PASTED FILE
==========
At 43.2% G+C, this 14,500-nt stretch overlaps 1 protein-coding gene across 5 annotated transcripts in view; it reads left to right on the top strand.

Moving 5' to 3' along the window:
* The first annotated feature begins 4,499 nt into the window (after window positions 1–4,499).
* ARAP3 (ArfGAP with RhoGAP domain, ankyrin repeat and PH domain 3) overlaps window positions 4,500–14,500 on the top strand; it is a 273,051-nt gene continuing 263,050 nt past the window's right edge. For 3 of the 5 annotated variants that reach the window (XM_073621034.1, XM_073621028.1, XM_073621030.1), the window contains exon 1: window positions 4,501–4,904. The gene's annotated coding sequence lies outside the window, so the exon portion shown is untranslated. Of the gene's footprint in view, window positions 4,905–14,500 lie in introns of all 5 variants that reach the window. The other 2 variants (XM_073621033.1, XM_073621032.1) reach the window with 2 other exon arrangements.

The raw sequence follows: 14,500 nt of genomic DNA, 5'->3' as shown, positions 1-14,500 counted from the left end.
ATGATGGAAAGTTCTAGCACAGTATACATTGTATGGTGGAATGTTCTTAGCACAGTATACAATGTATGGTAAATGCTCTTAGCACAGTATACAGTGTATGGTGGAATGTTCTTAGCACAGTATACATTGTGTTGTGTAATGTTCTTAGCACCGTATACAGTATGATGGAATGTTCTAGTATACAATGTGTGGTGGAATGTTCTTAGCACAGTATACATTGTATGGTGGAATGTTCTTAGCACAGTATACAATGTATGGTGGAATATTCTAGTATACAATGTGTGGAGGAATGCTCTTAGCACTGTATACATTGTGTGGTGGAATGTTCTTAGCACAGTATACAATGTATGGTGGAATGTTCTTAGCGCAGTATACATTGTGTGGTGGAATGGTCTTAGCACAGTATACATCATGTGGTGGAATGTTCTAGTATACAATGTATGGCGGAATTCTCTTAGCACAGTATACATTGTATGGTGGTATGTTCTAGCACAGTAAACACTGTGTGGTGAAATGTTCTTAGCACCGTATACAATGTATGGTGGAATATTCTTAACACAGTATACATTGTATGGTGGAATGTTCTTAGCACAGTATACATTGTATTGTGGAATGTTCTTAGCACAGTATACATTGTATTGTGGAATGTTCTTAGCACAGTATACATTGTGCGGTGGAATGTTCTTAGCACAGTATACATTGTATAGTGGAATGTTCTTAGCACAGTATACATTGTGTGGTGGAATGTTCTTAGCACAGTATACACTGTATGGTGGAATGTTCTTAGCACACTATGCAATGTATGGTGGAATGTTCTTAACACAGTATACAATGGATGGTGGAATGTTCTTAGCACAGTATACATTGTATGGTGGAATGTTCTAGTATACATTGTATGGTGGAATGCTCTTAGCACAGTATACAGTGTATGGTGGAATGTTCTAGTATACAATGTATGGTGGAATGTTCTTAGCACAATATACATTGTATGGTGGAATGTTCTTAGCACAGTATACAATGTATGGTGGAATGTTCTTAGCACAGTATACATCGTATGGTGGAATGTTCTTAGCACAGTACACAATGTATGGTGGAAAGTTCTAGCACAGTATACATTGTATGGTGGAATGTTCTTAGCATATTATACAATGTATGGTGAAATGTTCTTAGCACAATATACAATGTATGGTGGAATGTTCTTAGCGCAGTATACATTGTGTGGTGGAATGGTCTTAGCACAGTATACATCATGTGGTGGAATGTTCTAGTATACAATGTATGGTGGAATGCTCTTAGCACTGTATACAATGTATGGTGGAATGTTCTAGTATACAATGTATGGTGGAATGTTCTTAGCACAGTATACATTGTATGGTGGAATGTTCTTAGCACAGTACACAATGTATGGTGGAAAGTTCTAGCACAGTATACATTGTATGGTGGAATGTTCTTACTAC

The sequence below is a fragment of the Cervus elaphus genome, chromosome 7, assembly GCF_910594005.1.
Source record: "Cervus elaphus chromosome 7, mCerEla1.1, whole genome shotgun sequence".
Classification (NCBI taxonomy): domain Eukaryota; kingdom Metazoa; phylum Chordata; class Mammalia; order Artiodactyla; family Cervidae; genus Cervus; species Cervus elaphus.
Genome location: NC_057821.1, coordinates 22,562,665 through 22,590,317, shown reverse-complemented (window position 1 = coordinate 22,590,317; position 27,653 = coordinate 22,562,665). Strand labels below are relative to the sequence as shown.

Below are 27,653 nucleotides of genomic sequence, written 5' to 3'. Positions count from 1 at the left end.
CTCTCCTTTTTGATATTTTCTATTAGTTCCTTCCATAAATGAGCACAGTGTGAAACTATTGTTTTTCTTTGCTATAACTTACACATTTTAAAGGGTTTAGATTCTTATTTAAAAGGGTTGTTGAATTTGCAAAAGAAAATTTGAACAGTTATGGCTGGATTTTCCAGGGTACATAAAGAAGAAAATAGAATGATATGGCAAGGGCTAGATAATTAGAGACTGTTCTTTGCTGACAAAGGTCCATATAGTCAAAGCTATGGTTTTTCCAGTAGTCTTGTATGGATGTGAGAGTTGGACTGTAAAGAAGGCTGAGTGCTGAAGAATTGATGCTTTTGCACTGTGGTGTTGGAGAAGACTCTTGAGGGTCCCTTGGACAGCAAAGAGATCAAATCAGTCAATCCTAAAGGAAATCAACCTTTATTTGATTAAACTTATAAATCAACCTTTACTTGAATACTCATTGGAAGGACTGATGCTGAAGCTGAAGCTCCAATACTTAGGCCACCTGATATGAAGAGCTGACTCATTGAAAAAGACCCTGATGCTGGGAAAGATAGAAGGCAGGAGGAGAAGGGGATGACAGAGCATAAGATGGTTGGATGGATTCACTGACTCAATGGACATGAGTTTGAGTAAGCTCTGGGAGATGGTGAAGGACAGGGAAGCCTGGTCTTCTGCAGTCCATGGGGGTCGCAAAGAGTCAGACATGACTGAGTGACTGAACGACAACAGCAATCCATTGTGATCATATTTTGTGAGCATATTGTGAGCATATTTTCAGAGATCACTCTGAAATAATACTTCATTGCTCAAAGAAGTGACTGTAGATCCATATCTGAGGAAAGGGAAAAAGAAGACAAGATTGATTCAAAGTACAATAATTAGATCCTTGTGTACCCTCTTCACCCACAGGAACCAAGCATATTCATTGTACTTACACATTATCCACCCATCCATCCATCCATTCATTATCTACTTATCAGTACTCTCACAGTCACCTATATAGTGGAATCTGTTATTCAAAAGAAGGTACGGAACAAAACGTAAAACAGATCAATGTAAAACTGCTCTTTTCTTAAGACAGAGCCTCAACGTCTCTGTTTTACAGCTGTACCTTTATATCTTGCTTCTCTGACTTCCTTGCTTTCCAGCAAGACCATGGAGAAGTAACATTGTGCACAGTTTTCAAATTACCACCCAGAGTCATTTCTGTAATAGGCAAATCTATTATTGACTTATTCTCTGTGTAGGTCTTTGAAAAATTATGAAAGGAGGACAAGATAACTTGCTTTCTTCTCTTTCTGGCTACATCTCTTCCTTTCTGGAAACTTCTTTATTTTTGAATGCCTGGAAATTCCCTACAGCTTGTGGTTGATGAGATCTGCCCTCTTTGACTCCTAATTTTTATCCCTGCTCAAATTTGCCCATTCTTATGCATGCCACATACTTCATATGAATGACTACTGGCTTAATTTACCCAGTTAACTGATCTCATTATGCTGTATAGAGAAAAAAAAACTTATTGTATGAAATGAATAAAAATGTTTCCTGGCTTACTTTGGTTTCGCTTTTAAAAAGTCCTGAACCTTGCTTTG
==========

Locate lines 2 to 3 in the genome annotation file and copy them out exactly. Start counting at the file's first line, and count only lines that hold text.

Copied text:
Moving 5' to 3' along the window:
* The first annotated feature begins 4,499 nt into the window (after window positions 1–4,499).